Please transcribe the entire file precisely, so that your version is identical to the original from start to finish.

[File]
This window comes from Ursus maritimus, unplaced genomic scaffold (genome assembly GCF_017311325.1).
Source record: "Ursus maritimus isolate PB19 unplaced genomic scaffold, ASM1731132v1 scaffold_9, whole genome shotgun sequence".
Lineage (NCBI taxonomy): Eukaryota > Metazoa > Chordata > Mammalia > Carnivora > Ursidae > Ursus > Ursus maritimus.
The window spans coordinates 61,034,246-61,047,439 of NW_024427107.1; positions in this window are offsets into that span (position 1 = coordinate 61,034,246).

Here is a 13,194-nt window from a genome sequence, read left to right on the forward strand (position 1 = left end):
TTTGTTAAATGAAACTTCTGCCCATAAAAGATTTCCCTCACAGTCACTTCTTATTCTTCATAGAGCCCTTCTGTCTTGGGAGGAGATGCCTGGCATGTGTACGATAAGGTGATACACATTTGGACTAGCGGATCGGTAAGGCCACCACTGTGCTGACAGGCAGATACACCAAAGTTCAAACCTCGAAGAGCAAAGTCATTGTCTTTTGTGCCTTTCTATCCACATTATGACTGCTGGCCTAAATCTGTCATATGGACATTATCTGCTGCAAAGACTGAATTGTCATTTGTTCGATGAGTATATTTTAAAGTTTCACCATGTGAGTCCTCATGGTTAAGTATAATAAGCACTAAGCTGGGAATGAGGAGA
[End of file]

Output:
This window comes from Ursus maritimus, unplaced genomic scaffold (genome assembly GCF_017311325.1).
Source record: "Ursus maritimus isolate PB19 unplaced genomic scaffold, ASM1731132v1 scaffold_9, whole genome shotgun sequence".
Lineage (NCBI taxonomy): Eukaryota > Metazoa > Chordata > Mammalia > Carnivora > Ursidae > Ursus > Ursus maritimus.
The window spans coordinates 61,034,246-61,047,439 of NW_024427107.1; positions in this window are offsets into that span (position 1 = coordinate 61,034,246).

Here is a 13,194-nt window from a genome sequence, read left to right on the forward strand (position 1 = left end):
TTTGTTAAATGAAACTTCTGCCCATAAAAGATTTCCCTCACAGTCACTTCTTATTCTTCATAGAGCCCTTCTGTCTTGGGAGGAGATGCCTGGCATGTGTACGATAAGGTGATACACATTTGGACTAGCGGATCGGTAAGGCCACCACTGTGCTGACAGGCAGATACACCAAAGTTCAAACCTCGAAGAGCAAAGTCATTGTCTTTTGTGCCTTTCTATCCACATTATGACTGCTGGCCTAAATCTGTCATATGGACATTATCTGCTGCAAAGACTGAATTGTCATTTGTTCGATGAGTATATTTTAAAGTTTCACCATGTGAGTCCTCATGGTTAAGTATAATAAGCACTAAGCTGGGAATGAGGAGA